desks, unlocked cabinets filled with client files, computers without password protection, and un-
shredded trash. Hackers work from afar to gain access into unprotected computers. Staff
inadvertently or carelessly display or lose sensitive data online or offline so unauthorized persons
can use the information illegally. Whether data is lost through negligence or is stolen
intentionally, security breaches of sensitive data in law offices can cause identity theft and expose
attorneys to liability and ethical violations.

        As a family law attorney, you are in a distinct position to protect the myriad sensitive
records that you maintain about your clients and employees. Family law offices are particularly
vulnerable and under attack by fraudsters by virtue of the type of information you must use in
your cases. You collect extensive personal and business financial data to determine division of
marital property such as social security numbers for child and spousal support; health, life, and
disability insurance data to safeguard the parties; retirement account numbers and information;
tax returns and financial statements to determine income and assets; sensitive health data to argue
for custody and support issues; as well as other confidential documentation related to marital
property and the family.

       If your office experiences a security breach of sensitive information you have a legal duty
to report the security breach to all whose data was compromised. Most states have security
breach notification laws such as California law (Civil Code sections 1798.29, 1798.82, and
1798.84) which require all businesses and state governmental agencies that experience a security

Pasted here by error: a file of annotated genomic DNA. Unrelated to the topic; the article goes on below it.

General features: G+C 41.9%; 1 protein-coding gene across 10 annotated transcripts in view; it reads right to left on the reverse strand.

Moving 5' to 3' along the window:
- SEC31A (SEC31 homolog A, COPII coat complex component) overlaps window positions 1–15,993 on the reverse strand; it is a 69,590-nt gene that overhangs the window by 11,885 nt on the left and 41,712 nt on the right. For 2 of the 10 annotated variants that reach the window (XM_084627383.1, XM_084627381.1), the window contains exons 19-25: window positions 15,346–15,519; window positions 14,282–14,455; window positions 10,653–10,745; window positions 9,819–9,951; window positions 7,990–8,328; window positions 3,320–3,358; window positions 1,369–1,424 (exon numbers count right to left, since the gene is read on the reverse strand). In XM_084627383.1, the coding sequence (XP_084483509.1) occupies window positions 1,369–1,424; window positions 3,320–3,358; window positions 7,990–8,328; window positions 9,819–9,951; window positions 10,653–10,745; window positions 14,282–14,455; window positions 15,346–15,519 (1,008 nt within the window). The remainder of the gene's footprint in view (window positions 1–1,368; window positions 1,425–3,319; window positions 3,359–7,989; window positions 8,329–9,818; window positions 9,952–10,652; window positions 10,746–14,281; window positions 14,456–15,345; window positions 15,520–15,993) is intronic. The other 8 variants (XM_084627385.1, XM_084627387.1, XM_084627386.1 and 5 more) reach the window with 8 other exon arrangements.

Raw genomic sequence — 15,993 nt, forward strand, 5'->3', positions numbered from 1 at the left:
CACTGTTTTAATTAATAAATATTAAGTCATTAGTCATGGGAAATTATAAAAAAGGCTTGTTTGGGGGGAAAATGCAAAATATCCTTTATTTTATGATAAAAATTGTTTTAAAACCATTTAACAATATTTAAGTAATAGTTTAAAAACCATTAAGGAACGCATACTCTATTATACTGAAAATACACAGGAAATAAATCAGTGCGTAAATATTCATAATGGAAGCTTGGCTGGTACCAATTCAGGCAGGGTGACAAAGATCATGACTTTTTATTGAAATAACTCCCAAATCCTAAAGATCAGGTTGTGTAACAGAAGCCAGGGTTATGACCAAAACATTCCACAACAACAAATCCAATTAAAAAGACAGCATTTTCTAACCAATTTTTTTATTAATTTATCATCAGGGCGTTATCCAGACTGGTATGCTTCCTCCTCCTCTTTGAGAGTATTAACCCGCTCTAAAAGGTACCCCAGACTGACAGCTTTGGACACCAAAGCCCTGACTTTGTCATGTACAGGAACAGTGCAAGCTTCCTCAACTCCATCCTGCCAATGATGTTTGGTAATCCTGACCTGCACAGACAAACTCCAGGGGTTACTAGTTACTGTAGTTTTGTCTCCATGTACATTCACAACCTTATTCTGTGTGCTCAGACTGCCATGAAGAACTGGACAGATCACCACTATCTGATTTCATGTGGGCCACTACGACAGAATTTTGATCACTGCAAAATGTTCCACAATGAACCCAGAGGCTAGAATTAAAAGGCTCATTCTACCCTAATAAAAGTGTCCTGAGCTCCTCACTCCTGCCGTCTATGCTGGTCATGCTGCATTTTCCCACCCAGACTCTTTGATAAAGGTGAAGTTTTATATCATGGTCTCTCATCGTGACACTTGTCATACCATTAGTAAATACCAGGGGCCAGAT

breach to notify all potential victims of the breach so that they may protect themselves with a
fraud alert, a security freeze, or other means. The statute requires notification when there is
acquisition by an unauthorized person of unencrypted electronic files of sensitive information.
According to the California Office of Privacy Protection, this definition includes hard copy
printed documents which were originally created electronically.

       The American Bar Association recognizes that attorneys face risks of security breaches of
client data which may cause an ethical violation. The ABA “Ethics 20/20 Working Group”
recently published two papers on this topic, noting that lawyers may require guidance to “ensure
that their use of technology complies with their ethical obligations to protect clients ‘confidential
information’”. (See ABA Commission on Ethics 20/20 Working Group available at

       Further, the ABA and most State Bars see a breach of data as an ethical violation. The
ABA Model Rules of Professional Conduct require protecting confidences in the client-lawyer
relationship as stated below:
ABA Model Rule 1.6 Confidentiality of Information

(a)    A lawyer shall not reveal information relating to the representation of a client unless the
       client gives informed consent, the disclosure is impliedly authorized in order to carry out
       the representation or the disclosure is permitted by paragraph (b).

(b)    A lawyer may reveal information relating to the representation of a client to the extent the
       lawyer reasonably believes necessary.

       The above rule demonstrates that an attorney must safeguard the client against inadvertent
or unauthorized disclosures by himself/herself or other persons who are subject to the lawyer’s
supervision. Clearly a lawyer must take reasonable steps to ensure confidentiality of the client’s
information – not only regarding strategy of the case, but also the private data about the client.
This duty to protect information from unauthorized access and acquisition includes safeguarding
information like social security numbers, account numbers, birthdates, and health information.

       In order to be ethically compliant, attorneys have a duty to display competence in their